By Sola Ogundipe & Chioma Obinna
On this year’s World Population Day, indications have emerged that Nigeria faces imminent population explosion if the country fails to address its growing fertility rate.
The prediction is confirmed by the latest report in the Monthly Economic and Financial Market Review and Outlook for July 2018 which showed latest research estimates that Nigeria’s population may grow to 235 million in 2022 given the average rates in the population of the 36 states of the federation between 2012 and 2016.
This is also coming on the heels of an earlier report by the UN which projected that Nigeria would become the world’s third most populous nation by 2050. Nigeria is currently ranked 8th on the global demographic ladder.
With records showing that the Total Fertility Rate, TFR, of the country was about 5.6 per cent in 2016 and 5.46 per cent in 2017, stakeholders fear that despite the increase, more Nigerian women are yet to have full access to family planning – an indication that the population will continue to grow.
Further findings by Good Health Weekly show that the major challenges could only be addressed when Nigerian women holistically adopt family planning and the country becomes more diligent in anything they do, without that, the population will continue to increase.
The report released by the National Bureau of Statistics, NBS, for the month of July, estimated the population of Nigeria to be 194 million in 2016, with an average growth rate of 3.28 per cent between 2012 and 2016. Federal Capital Territory, Abuja, recorded the fastest average population growth rate of 9.75 per cent.
The report states: “We expect five states to contribute about 26 per cent of the total population in 2022. However, it is unclear if the large population is beneficial to the Nigerian economy.
According to the report, the FSDH Research notes that the growth rate in the economy in the last three years is lower than the population growth rate.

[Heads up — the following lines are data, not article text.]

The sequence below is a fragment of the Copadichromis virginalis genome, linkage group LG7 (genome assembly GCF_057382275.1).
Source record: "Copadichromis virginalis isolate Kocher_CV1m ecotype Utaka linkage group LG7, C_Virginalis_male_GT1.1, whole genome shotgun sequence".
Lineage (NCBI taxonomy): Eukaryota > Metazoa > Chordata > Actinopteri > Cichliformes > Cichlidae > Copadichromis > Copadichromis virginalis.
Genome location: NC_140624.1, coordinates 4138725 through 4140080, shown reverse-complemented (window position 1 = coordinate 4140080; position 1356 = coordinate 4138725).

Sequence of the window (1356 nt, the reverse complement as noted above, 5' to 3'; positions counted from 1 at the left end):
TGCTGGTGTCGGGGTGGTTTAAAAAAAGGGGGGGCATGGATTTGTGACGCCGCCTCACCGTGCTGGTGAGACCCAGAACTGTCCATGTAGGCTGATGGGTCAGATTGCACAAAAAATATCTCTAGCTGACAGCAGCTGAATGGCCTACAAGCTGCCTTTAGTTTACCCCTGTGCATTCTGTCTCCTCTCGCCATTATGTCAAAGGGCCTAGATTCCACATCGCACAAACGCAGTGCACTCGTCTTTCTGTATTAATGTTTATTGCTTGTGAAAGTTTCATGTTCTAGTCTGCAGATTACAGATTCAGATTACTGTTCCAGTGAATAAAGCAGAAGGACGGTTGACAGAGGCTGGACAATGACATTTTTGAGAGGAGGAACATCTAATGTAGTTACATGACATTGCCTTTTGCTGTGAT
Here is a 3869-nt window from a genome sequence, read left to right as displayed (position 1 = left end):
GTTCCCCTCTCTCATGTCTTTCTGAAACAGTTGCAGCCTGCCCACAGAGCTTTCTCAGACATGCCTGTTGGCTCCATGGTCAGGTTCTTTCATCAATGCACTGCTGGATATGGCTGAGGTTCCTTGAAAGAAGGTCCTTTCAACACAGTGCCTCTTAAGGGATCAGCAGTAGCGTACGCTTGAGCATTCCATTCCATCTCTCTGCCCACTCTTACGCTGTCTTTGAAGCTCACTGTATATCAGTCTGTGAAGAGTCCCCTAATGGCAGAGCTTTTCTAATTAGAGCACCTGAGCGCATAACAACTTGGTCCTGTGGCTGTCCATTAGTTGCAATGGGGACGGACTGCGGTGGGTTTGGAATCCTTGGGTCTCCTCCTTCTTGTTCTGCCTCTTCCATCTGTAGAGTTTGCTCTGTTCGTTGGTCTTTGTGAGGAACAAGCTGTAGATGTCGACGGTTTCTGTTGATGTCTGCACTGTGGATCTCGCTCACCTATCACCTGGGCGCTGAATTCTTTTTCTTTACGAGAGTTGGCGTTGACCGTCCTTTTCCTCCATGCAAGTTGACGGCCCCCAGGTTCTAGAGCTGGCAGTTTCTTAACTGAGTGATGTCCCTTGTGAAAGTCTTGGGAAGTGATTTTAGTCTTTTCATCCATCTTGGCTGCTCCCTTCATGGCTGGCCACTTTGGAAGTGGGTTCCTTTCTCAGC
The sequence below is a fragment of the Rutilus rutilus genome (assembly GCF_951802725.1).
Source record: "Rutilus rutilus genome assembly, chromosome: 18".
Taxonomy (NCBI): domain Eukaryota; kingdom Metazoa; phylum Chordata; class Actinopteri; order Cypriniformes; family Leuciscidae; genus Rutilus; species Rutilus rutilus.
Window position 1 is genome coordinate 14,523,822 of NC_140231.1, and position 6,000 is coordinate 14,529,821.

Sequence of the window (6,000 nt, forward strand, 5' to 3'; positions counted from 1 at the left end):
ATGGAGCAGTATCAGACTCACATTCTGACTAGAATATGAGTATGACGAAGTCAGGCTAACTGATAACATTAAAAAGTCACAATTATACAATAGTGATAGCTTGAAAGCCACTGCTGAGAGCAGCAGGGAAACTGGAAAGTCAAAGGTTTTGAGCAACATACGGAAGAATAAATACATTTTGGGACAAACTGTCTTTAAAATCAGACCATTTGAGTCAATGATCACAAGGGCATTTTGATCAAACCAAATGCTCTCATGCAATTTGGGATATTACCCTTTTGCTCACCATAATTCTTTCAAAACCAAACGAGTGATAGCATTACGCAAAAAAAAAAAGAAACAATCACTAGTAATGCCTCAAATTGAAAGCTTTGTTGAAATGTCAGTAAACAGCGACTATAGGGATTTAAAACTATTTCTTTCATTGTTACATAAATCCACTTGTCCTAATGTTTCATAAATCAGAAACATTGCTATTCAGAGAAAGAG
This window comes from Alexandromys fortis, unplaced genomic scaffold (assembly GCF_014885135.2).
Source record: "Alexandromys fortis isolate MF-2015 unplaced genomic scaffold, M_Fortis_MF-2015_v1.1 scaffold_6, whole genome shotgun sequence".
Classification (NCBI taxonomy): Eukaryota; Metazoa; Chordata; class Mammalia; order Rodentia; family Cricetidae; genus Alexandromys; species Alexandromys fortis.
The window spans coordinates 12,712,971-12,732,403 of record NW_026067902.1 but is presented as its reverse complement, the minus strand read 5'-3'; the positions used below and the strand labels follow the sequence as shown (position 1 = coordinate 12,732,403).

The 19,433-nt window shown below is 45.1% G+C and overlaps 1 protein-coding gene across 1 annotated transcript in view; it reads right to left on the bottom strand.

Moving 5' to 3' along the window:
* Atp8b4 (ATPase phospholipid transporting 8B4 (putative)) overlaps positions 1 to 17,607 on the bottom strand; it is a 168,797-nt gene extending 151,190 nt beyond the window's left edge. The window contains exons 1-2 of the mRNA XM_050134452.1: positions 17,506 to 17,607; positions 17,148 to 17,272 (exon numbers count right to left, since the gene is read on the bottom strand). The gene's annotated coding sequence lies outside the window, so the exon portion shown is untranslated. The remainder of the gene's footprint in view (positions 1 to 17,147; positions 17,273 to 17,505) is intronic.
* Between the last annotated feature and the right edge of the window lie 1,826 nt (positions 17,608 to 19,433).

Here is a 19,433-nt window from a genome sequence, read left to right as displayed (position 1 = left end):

The report also noted that the trend may continue in the next five years unless urgent measures are taken.
However, there seems to be light at the end of the tunnel, should the Federal Government through the Federal Ministry of Health succeeds in its plans to scale up family planning services across all parts of the country.
Just last week, the Federal Government launched three key reproductive health documents towards scaling up of family planning in Nigeria.
The Minister of Health, Prof. Isaac Adewole noted at the launch of the documents in Abuja, that they would improve decision-making in the health sector particularly in the area of family planning.
Represented by the Director, Family Health Department, Dr Adebimpe Adebiyi, he said: “I am sure that they will contribute to a reduction in maternal morbidity and ultimately improve the health of our women and girls.”
The documents include National Depot Medroxyprogesterone Acetate (DMPA-SC) Accelerated Introduction and Scale-Up Plan 2018 – 2022, National Guidelines on Safe Termination of Pregnancy for Legal Indication.
Adewole said the document was developed to ensure that contraceptive information and services reached women and adolescent girls who might have wanted to avoid pregnancy, space or limit childbirth.
The second document is to build the capacity of medical professionals to identify pregnancies for which the law is intended to terminate so that ethical and safe management could be instituted.
“It is envisioned to provide information on the subsisting Nigerian law on termination of pregnancy. The document is a compendium of medical conditions and circumstances where the continuation of pregnancy endangers the woman’s life and a step by step option for ethical and safe medical management.”
Speaking on the third document, Global Family Planning Visibility and Analytical Network/National Logistics Management Information System (NAVISION), the Minister said it would serve as a platform to capture and use supply chain data from multiple sources and organisations.
In a report, Chairman of Foundation for Development and Environmental Initiative, Akin Mabogunje, called for immediate steps towards addressing the country’s fast-growing population as it poses serious dangers to the economy and wellbeing of Nigerians.
A professor of geography, Mabogunje called for an increase in the uptake of family planning as one of the ways to manage the country’s population.
He said unless the current demographic issues, especially uncontrolled birth, are addressed, the rise in population may spell doom for Nigeria.
“If we continue on our present mindless trajectory of population growth, the way forward is clear. It’s the way of deepening poverty for the masses of this country,” he said.
“A country that is obsessed with just the number of its population can discover that it is simply breeding and breeding into accelerating poverty.”
“This is why countries that are serious about dramatically raising the level of their development had to intervene policy-wise and practically in determining the acceptable level of the fertility of their womenfolk, limiting it, as in the case of China until recently, to not more than one child per woman through her child-bearing age., he noted.